Typically, human and Bayes errors are close, and it is expected that the difference between the training dataset error and the human error, the avoidable bias, can be reduced to its minimum. A high training dataset error often indicates that the classifier is under-fit.

Given no major mislabeling error in the dataset, such as a systematic labeling error, if the training dataset error is high, try taking the following bias reduction actions:

  • Train longer by increasing the maximum number of epochs.

  • Use a predefined CNN classifier with a larger capacity. Smaller classifiers can fail to handle complex problem.

  • Try to use inputs (for example, images) with more features, such as color. A lack of features can hinder robust classifications.

  • Adjust training mode related settings (hyperparameters), such as increasing the initial learning rate.

High development dataset error

The development dataset error measures the number of miss-classified development dataset entries relative to the total number of development dataset entries. Ideally, the development dataset error should converge as close as possible to the training dataset error.

A high development dataset error often indicates that the classifier is over-fit.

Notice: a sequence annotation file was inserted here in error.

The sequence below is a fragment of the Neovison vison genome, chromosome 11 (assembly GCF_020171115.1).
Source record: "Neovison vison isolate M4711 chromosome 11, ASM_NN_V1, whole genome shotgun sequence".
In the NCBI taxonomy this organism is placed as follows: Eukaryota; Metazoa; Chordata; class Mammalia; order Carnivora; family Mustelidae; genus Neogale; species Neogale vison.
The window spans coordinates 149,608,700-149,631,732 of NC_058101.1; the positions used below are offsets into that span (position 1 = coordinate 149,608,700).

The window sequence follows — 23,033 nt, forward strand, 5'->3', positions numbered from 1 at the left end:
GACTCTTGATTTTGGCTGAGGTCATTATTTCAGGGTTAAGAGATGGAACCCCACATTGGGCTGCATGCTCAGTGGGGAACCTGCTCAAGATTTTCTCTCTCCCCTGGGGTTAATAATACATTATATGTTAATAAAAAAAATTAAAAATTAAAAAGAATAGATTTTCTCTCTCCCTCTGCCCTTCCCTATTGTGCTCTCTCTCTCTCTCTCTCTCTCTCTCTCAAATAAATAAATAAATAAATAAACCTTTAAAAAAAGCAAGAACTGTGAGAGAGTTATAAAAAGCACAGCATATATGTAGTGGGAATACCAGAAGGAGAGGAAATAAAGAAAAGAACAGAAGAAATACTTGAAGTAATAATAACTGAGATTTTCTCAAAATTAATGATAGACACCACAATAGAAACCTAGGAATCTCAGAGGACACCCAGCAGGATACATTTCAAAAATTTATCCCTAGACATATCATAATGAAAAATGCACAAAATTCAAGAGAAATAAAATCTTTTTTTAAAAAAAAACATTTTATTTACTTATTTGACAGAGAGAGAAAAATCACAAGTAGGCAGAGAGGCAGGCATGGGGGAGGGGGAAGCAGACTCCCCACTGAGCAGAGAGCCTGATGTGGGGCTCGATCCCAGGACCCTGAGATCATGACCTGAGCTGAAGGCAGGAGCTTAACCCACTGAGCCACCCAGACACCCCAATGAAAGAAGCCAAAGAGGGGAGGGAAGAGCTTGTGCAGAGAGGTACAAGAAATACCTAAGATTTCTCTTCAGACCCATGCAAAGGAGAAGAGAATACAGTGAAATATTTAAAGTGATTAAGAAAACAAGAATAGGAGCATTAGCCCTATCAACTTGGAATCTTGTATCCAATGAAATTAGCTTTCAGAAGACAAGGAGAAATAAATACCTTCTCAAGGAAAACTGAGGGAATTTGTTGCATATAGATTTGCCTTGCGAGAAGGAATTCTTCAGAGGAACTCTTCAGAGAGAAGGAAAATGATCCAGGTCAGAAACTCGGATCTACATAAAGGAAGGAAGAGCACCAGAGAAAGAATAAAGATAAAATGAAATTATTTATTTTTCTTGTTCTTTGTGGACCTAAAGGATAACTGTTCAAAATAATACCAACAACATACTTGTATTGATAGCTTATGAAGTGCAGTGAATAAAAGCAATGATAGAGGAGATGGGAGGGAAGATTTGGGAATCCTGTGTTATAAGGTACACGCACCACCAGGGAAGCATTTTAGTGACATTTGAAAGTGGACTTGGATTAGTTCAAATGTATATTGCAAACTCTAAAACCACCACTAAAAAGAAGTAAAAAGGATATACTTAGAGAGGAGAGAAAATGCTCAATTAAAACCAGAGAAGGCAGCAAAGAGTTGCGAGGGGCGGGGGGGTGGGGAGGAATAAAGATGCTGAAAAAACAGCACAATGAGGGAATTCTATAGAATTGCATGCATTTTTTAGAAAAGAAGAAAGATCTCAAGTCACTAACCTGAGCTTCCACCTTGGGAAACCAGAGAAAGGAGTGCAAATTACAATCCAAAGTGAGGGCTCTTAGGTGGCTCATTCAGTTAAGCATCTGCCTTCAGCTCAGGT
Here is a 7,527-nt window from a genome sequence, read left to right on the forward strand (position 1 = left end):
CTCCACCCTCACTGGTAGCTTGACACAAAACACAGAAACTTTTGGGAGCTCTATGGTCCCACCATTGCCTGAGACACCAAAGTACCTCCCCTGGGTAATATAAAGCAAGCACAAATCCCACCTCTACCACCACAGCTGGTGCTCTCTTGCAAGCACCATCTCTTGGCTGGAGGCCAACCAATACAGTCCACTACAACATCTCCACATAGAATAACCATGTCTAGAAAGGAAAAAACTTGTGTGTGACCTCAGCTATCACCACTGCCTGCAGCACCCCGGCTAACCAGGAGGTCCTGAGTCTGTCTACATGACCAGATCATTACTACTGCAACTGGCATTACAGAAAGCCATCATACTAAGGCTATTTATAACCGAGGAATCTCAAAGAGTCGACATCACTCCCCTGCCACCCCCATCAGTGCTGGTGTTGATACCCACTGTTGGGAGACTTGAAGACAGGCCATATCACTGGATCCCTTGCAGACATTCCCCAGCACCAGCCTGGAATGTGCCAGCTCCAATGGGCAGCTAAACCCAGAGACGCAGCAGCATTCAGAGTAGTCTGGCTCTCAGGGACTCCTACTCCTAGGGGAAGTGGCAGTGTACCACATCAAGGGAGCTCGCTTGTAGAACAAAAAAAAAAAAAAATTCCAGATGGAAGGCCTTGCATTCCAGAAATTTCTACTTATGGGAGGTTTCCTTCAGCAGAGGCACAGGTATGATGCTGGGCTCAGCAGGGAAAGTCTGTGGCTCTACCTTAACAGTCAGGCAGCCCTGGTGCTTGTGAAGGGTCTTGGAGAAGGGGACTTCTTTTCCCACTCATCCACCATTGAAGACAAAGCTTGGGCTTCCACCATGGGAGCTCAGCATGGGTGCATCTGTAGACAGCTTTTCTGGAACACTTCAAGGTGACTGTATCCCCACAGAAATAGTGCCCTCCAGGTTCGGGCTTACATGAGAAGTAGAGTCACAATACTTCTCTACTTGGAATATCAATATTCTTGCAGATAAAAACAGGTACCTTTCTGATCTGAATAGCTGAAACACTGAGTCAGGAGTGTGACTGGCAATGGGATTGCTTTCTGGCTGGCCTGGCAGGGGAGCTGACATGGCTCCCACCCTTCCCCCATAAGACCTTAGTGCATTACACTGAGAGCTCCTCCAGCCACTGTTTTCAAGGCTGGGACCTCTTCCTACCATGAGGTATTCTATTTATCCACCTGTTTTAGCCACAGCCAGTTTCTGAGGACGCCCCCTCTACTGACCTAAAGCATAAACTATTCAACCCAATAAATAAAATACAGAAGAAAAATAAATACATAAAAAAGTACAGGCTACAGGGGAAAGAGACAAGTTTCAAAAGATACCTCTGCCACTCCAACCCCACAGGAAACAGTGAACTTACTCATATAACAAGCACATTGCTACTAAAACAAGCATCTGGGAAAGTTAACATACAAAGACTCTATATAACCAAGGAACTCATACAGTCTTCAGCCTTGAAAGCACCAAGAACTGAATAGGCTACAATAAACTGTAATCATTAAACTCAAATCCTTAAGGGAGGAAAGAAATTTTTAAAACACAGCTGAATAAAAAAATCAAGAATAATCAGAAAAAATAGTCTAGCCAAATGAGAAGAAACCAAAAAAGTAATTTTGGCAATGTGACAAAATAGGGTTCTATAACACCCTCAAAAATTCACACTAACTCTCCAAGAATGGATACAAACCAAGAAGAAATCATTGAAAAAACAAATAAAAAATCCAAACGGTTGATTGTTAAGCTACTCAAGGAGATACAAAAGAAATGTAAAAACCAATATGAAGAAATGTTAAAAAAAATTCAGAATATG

Given no major mislabeling error in the dataset, such as a systematic labeling error, if the development dataset error is high, try taking the following variance reduction actions:

  • Collect and label more data to increase the training dataset.

    You can also add augmented data to the training dataset to regularize the training process.

  • Adjust training mode related settings (hyperparameters), such as increasing the initial learning rate.

Note, investigating the development dataset errors together with the training dataset errors helps determine if the classifier was trained more than it should have been.

Beware of useless pursuits

On occasion, despite repeatedly training and adjusting and retraining, it can seem impossible to draw any more improvements from your classifier. Some of the most difficult cases can occur when your classifier is able to split your data to a fairly good degree, but has stubbornly plateaued at a level that just isn't good enough.

In these cases, you should try implementing more advanced techniques and examinations, such as analyzing the confusion matrix, scrutinizing the score distribution, and having a deployed application intended to collect data that you can then use to improve training and update the application. It is possible that such examinations indicate problems with your data, which could mean improving or restructuring your datasets. For more information, see the Advanced techniques section later in this chapter.